• 140% higher rev­enue growth

• 170% higher re­ten­tion rates

• 160% higher cus­tomer life time value

Cus­tomer ex­pe­ri­ence is no longer just a com­pet­i­tive dif­fer­en­tia­tor, it’s a busi­ness im­per­a­tive.

But hasn’t the travel in­dus­try al­ways been about ex­pe­ri­ence? In lux­ury travel, per­haps, but there’s a rea­son peo­ple call an air­line’s econ­omy class, “the cat­tle car” and re­fer to tol­er­a­ble econ­omy ho­tels as hav­ing “no sur­prises.” So how do travel ex­ec­u­tives trans­form their busi­nesses from sleep sta­tions to play sta­tions, and from peo­ple movers to peo­ple pleasers? Here is some food for thought, and hope­fully in­spi­ra­tion, from com­pa­nies who have raised the ex­pe­ri­ence bar to a whole new level.

Not just an­other econ­omy

Now, I know what many of you’re think­ing, “Enough with mar­ket­ing-speak about an­other econ­omy out to dis­rupt our busi­nesses!” And I can’t blame you. We have the dig­i­tal econ­omy, the knowl­edge econ­omy, the ser­vice econ­omy, the shar­ing econ­omy, the at­ten­tion econ­omy, the trust econ­omy, the po­lit­i­cal econ­omy, the mixed econ­omy, the com­mand econ­omy, and more re­cently with blockchain, the to­ken econ­omy. This is just the tip of the ice­berg and it’s al­ready over­whelm­ing.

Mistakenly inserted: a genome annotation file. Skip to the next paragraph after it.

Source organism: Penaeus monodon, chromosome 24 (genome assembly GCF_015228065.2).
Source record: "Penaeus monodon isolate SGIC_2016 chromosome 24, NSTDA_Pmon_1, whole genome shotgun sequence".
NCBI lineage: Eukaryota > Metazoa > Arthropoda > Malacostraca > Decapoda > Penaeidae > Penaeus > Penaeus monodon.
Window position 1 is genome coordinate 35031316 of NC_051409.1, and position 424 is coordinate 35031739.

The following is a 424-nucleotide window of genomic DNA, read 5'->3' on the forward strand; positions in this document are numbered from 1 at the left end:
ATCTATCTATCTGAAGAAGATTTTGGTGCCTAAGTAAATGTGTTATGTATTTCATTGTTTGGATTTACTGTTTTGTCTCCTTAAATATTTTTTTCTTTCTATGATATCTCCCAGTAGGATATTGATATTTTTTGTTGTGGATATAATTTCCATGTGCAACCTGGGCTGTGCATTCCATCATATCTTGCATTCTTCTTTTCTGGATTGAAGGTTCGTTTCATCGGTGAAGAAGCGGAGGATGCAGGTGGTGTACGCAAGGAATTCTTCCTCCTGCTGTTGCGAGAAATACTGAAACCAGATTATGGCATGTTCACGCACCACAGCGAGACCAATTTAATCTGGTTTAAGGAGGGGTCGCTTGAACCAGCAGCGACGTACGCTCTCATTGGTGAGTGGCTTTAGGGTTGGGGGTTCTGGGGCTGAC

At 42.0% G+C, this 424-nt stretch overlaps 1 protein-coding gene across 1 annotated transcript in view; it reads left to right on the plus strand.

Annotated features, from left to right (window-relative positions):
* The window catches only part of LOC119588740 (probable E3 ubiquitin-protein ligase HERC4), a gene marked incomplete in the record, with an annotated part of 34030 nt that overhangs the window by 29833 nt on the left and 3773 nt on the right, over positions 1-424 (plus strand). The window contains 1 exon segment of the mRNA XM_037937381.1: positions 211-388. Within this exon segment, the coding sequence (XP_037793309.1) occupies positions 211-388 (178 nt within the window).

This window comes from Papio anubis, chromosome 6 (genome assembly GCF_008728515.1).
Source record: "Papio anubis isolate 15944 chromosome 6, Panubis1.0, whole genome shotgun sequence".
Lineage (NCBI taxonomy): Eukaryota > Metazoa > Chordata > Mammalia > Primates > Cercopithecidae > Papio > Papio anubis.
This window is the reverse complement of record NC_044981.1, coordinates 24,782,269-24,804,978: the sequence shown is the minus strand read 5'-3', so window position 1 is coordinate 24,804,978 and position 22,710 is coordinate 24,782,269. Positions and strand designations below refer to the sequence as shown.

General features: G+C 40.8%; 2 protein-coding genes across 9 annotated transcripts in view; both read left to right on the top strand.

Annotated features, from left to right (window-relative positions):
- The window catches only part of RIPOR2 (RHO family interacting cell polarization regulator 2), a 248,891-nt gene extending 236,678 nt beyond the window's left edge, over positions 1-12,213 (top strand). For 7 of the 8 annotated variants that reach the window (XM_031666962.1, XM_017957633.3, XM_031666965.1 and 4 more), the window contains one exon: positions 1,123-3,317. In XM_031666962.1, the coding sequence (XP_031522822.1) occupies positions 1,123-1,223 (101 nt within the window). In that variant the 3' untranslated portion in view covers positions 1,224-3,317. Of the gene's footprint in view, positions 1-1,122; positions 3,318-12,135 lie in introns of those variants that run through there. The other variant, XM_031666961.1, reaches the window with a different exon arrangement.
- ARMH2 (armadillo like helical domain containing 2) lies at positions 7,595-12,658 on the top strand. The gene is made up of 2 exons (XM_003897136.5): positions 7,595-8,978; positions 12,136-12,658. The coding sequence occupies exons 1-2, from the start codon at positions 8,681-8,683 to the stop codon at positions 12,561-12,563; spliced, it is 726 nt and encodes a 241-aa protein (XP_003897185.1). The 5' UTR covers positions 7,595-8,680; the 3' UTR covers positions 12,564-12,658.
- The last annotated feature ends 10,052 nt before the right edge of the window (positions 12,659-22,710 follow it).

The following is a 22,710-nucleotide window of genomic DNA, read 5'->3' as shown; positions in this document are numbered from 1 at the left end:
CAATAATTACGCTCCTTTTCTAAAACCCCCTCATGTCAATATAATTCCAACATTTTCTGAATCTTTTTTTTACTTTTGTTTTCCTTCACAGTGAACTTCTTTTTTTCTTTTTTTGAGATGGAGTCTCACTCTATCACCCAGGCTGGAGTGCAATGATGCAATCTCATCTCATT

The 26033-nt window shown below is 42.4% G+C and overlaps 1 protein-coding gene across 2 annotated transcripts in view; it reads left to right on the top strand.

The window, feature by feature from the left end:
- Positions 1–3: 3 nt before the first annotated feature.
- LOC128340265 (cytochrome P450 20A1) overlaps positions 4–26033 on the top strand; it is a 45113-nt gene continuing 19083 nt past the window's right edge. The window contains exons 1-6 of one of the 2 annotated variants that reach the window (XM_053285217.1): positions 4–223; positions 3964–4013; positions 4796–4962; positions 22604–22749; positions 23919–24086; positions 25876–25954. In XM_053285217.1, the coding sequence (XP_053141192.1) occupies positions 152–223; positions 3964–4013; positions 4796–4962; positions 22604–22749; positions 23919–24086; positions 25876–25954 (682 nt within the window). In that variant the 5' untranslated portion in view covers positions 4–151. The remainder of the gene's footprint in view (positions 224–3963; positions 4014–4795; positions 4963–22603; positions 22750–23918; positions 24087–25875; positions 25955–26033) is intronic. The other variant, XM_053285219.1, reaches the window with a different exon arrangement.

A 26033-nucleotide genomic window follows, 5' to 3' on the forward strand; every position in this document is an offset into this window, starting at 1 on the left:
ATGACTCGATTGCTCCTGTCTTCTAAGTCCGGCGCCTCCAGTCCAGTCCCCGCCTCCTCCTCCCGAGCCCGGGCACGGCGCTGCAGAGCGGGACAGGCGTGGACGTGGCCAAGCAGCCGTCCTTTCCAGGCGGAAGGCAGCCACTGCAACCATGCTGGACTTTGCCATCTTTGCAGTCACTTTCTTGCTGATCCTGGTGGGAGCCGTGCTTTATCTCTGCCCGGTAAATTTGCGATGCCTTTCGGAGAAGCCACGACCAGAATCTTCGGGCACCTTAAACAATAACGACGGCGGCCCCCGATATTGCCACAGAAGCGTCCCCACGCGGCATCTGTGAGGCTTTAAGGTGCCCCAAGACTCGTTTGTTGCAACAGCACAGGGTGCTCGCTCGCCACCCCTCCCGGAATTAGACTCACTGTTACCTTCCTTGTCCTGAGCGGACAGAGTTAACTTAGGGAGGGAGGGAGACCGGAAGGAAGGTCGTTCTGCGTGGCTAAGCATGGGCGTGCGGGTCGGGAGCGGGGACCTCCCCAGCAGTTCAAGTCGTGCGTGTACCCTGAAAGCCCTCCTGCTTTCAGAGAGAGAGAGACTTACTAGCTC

But for a mo­ment, put aside your frus­tra­tion with all of this and make a list of your fa­vorite brands. Now ask your­self, what’s com­mon about them all? Why do you love them more than oth­ers?

Now take a look at what the rest of the world chose this year as their fa­vorites.

What do they all have in com­mon? En­vi­able rev­enues ob­vi­ously, but what else?

They are all masters in the Ex­pe­ri­ence Econ­omy. All but one (Dis­ney) are, for the most part, ti­tans of tech­nol­ogy. But, as much as Dis­ney is fa­mous for its theme parks and re­sorts, the me­dia and entertainment con­glom­er­ate was at the fore­front of tech­no­log­i­cal in­no­va­tion long be­fore the in­ter­net was even in­vented.

Given the NetBase list was based on so­cial an­a­lyt­ics, I de­cided to take a look at other more tra­di­tional sources for com­par­i­son. For­tune’s 2018 list of the 15 most ad­mired brands in the world has its share of com­mon­al­ity with NetBase’s, but there’re also brick-and-mor­tar brands on the list — two of which are fa­vorites of mine — Star­bucks and Costco.

Most ad­mired com­pa­nies in the world 2018 From the out­side, Costco looks like a bulk ware­house store of­fer­ing dis­counts across a wide va­ri­ety of goods and ser­vices — sav­ings that more than cover the cost of mem­ber­ship for many mem­bers. And Costco is all those things.

But walk in­side and you’ll im­me­di­ately see why 90 mil­lion peo­ple world­wide flock there week af­ter week. A trip to Costco is like a trea­sure hunt; ev­ery day there’s some­thing new to dis­cover — some­thing we may not even need, but can’t re­sist. Tast­ing stalls are strate­gi­cally sit­u­ated through­out the store, sur­rounded by cu­ri­ous con­sumers look­ing to sat­isfy a thirst, sweet tooth, or crav­ing.

Mean­while, Star­bucks ap­pears to be the po­lar op­po­site of the ware­house giant with its premium-priced cof­fee and food. But, in fact, both com­pa­nies are suc­cess­ful for the same rea­son — they are ge­niuses in ex­pe­ri­ence eco­nom­ics and their Net Pro­moter Scores (NPS) prove it.